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NSP: Need for GIC Board to be more transparent



Need for GIC Board to be more transparent
Thu, Mar 05, 2009

The National Solidarity Party (NSP) calls on the Government of Singapore Investment Corporation (GIC) to be more transparent with its global investment projects.

During the recent Parliament sessions, it was revealed that the Country’s other national investment entity, Temasek Holdings, had lost some 31% of its investment value recently. Its failures in a number of ventures notably in China, USA, Thailand, Indonesia, and Australia have been in the news over the past several years. Although Temasek was able to reap from its substantial ownership of various local oligopolies, its fortune with international ventures was much to be desired, despite the presence of its highly vaunted board of directors.

GIC’s investments have also been similarly affected. But hitherto, there has been no official acknowledgement on this issue. The public is thus left to speculate that its losses could have been substantially higher.

GIC had invested US$6.88 Billion with the Citigroup in mid-January 2008. The bank was then mired in the “sub-prime crisis”, and its shares had tumbled by one third to about US$29 each. Recently, the Straits Times (1 March 2009) reported that by end-February 2009, the market value of Citigroup’s shares had further plummeted to a mere US$1.50 each, a tremendous fall of almost 95%. Well-known financial analysts, Goldman Sachs, predicted that the Citigroup will continue to incur huge losses. Thus, GIC’s original stake of US$6.88 Billion may be practically wiped out.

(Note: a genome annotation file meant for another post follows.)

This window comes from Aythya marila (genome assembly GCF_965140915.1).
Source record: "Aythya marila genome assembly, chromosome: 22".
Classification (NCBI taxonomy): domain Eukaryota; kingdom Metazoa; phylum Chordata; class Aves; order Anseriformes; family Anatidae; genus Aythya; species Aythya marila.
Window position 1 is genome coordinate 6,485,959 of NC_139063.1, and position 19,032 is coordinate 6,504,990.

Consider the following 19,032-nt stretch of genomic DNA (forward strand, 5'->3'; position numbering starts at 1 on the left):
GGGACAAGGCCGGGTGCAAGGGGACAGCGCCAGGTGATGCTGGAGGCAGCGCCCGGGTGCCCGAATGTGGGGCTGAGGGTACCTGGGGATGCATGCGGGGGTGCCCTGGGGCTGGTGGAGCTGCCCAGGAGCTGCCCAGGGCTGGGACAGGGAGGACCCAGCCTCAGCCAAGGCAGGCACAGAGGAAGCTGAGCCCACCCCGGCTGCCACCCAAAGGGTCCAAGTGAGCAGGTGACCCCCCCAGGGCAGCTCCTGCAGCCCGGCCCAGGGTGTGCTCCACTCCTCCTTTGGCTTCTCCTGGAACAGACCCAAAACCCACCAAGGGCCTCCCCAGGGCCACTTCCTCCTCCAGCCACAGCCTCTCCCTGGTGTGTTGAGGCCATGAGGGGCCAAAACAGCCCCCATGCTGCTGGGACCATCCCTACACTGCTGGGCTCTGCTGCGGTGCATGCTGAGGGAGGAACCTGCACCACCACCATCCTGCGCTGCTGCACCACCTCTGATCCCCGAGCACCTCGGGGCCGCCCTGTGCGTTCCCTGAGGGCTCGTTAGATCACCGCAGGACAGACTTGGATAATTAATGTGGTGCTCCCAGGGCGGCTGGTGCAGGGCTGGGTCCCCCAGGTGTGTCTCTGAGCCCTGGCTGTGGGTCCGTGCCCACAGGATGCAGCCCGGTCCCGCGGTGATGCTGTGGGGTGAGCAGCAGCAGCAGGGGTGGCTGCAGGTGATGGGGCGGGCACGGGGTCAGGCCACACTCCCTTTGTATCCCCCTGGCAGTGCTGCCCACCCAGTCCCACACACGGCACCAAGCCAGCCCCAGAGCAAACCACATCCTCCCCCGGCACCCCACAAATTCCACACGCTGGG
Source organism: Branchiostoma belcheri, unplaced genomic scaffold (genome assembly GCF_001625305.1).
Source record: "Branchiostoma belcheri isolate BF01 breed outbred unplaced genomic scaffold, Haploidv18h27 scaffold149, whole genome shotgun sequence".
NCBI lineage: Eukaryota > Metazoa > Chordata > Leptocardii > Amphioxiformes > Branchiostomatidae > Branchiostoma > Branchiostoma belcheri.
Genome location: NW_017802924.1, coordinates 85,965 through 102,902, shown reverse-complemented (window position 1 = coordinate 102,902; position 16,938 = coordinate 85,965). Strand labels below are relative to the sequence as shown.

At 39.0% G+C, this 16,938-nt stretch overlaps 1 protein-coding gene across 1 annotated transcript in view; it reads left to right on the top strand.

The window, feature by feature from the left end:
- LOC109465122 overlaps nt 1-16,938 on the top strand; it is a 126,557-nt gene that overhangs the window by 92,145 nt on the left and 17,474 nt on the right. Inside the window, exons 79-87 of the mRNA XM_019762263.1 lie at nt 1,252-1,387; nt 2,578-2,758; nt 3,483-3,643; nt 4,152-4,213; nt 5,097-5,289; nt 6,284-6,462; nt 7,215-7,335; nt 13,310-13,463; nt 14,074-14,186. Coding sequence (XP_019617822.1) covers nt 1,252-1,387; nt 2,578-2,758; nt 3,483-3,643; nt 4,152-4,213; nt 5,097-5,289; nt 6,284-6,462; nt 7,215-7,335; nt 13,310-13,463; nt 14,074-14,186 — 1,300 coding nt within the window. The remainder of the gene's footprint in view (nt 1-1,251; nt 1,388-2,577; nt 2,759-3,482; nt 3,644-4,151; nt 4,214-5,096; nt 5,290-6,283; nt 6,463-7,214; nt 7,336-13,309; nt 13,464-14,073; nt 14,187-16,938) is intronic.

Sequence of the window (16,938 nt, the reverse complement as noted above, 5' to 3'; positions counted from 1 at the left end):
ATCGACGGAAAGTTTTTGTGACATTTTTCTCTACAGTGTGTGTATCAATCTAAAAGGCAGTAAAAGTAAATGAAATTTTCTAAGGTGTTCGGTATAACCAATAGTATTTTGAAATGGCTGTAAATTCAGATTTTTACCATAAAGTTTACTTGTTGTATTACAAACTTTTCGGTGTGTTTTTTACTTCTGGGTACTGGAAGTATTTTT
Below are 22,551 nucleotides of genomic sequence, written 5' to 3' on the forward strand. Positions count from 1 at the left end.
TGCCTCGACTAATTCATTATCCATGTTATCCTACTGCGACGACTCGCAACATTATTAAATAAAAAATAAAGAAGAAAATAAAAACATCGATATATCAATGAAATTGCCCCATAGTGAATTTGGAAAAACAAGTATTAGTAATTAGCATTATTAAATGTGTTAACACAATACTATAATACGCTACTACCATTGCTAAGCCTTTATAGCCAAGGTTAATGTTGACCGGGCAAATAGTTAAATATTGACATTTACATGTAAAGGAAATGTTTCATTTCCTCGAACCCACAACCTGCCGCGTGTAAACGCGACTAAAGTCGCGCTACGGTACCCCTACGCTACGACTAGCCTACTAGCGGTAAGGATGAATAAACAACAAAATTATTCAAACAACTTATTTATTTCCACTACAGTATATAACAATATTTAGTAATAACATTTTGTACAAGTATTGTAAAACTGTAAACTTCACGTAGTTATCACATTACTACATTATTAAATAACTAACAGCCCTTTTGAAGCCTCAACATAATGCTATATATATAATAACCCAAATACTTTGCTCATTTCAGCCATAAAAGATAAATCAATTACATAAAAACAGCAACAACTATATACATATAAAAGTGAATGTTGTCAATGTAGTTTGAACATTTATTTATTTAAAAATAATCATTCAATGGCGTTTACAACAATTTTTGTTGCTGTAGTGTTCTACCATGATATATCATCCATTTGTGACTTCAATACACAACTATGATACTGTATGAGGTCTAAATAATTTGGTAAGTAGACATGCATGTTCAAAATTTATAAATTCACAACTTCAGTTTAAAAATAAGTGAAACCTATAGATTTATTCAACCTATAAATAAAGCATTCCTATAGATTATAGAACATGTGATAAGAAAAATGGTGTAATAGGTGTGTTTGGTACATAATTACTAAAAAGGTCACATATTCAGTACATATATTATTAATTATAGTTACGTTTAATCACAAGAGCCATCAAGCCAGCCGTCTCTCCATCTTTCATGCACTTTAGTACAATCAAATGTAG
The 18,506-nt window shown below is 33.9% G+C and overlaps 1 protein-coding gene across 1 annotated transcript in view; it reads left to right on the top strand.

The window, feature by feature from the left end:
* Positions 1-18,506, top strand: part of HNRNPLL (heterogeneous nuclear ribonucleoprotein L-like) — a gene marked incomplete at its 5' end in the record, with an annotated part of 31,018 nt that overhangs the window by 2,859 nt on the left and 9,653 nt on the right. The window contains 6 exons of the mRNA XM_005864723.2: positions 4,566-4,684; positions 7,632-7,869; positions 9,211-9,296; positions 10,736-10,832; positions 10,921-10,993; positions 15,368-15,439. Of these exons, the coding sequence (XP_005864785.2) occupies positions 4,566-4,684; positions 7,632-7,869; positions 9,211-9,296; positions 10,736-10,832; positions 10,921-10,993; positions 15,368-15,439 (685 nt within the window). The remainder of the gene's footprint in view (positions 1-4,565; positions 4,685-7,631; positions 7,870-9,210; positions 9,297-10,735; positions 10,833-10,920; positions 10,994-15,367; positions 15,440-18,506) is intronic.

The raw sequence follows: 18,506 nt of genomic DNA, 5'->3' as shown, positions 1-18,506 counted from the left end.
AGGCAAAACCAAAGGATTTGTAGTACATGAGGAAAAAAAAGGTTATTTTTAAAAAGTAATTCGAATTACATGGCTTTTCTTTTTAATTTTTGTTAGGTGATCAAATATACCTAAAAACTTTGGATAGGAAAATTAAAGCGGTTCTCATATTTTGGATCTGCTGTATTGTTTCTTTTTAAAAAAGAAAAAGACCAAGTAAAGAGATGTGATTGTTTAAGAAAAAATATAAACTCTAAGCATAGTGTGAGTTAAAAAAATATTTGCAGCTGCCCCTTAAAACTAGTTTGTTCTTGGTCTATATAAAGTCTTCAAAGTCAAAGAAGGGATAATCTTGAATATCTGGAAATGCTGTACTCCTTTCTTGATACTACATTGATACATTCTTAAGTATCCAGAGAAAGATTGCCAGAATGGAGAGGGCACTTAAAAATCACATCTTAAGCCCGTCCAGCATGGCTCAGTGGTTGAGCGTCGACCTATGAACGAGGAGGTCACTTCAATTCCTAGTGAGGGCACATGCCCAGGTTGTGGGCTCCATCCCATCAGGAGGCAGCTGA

GIC dealings and operations have to-date been kept a “national secret.” However, the sheer volume of its losses can no more justify its confidentiality. Losses of such magnitude have exposed many a rogue trader, in recent years. The Authorities cannot therefore continue to hide under the cloak of officialdom, and deny the People of such vital information, particularly so when our national reserves have shrunk so short.

The GIC Board could follow Temasek’s footsteps, to revitalize itself. It could conduct a thorough organizational overhaul, and adopt a paradigm shift in its investment strategy. Its CEO could also emulate that of the Citigroup CEO, and accept a nominal $1 per annum salary with no bonus at all. These would help to demonstrate its accountability to the concerned public, and perhaps even regain its diminishing public trust.

Unless the Government exercises positive steps promptly to show its transparency and accountability, public speculations can only worsen to the eventual detriment of the Nation, especially when we are still struggling to withstand the current financial tsunami. The NSP therefore hopes that the Government would truly uphold its often-proclaimed integrity of being an honest and efficient establishment.

For & on behalf of

Ken Sun
Secretary General

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